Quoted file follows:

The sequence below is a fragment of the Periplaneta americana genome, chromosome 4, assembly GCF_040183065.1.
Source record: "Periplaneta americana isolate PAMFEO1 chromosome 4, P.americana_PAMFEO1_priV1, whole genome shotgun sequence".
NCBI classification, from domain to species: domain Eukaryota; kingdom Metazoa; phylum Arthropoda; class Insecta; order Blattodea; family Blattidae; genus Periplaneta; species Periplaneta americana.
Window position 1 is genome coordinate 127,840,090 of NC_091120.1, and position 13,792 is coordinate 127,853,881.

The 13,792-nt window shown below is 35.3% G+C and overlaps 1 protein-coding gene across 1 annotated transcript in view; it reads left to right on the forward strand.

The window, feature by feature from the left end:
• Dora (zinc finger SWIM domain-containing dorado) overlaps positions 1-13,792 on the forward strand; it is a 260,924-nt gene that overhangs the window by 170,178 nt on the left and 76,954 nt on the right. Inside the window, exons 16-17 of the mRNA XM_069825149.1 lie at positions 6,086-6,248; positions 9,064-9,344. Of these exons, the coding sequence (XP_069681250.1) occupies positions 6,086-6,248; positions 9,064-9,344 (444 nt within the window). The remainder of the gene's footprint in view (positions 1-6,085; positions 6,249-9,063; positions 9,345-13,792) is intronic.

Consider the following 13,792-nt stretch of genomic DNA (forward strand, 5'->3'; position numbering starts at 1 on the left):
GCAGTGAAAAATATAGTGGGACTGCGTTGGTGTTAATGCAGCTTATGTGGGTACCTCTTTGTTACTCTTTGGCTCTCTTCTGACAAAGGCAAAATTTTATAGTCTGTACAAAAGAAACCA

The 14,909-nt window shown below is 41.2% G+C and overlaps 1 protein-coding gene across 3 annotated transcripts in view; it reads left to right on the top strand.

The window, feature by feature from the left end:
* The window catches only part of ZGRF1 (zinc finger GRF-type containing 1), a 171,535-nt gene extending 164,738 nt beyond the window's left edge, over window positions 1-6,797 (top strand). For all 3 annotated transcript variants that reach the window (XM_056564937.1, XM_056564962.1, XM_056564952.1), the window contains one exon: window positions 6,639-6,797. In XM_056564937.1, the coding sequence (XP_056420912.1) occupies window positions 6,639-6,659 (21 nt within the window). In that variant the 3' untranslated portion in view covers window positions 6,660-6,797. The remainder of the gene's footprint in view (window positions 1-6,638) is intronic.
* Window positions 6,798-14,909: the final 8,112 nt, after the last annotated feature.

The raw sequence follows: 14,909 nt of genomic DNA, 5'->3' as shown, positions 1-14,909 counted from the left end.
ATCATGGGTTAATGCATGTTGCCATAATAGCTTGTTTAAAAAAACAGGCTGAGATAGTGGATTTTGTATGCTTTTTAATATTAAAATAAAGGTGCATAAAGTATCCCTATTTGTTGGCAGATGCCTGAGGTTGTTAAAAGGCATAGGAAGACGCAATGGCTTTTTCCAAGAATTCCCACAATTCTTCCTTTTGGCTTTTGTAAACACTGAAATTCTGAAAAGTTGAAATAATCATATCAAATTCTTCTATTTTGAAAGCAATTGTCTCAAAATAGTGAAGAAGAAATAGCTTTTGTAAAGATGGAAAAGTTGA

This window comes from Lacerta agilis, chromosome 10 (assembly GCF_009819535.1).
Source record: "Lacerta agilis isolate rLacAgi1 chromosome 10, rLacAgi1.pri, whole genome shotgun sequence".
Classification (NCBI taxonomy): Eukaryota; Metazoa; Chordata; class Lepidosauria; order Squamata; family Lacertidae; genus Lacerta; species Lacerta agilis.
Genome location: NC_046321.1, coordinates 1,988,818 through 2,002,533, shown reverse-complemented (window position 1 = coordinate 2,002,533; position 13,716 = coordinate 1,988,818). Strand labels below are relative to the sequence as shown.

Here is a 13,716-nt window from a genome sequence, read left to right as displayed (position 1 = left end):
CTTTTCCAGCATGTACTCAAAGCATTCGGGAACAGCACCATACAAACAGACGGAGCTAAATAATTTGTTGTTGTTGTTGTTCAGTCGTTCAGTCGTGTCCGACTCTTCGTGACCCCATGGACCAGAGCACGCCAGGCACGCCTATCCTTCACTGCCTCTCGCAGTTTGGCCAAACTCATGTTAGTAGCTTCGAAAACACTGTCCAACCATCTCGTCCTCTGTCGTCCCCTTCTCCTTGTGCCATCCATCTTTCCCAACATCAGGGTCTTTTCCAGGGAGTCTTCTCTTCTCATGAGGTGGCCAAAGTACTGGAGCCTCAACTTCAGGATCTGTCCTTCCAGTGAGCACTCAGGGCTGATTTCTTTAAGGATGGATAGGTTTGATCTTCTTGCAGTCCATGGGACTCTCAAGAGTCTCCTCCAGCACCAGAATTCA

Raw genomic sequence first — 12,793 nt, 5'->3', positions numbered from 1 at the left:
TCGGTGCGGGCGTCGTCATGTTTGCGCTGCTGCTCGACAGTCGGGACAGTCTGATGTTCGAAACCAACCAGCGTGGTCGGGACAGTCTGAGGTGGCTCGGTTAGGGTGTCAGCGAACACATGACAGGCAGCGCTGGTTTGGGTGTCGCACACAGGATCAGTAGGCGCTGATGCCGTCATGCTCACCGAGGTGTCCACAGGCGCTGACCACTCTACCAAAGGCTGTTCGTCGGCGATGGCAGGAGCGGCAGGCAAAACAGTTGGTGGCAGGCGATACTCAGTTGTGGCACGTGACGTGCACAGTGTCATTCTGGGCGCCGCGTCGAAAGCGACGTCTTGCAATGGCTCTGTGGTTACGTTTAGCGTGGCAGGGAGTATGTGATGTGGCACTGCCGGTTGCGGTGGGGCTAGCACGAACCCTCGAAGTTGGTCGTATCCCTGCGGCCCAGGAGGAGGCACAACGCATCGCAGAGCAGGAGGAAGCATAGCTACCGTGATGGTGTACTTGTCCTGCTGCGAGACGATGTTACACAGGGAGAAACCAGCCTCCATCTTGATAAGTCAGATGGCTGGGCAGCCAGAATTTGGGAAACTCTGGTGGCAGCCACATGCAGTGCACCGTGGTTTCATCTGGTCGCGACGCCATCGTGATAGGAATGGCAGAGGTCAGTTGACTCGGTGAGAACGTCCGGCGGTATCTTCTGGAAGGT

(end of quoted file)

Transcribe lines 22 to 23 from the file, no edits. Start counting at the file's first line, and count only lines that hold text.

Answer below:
Raw genomic sequence first — 12,793 nt, 5'->3', positions numbered from 1 at the left:
TCGGTGCGGGCGTCGTCATGTTTGCGCTGCTGCTCGACAGTCGGGACAGTCTGATGTTCGAAACCAACCAGCGTGGTCGGGACAGTCTGAGGTGGCTCGGTTAGGGTGTCAGCGAACACATGACAGGCAGCGCTGGTTTGGGTGTCGCACACAGGATCAGTAGGCGCTGATGCCGTCATGCTCACCGAGGTGTCCACAGGCGCTGACCACTCTACCAAAGGCTGTTCGTCGGCGATGGCAGGAGCGGCAGGCAAAACAGTTGGTGGCAGGCGATACTCAGTTGTGGCACGTGACGTGCACAGTGTCATTCTGGGCGCCGCGTCGAAAGCGACGTCTTGCAATGGCTCTGTGGTTACGTTTAGCGTGGCAGGGAGTATGTGATGTGGCACTGCCGGTTGCGGTGGGGCTAGCACGAACCCTCGAAGTTGGTCGTATCCCTGCGGCCCAGGAGGAGGCACAACGCATCGCAGAGCAGGAGGAAGCATAGCTACCGTGATGGTGTACTTGTCCTGCTGCGAGACGATGTTACACAGGGAGAAACCAGCCTCCATCTTGATAAGTCAGATGGCTGGGCAGCCAGAATTTGGGAAACTCTGGTGGCAGCCACATGCAGTGCACCGTGGTTTCATCTGGTCGCGACGCCATCGTGATAGGAATGGCAGAGGTCAGTTGACTCGGTGAGAACGTCCGGCGGTATCTTCTGGAAGGT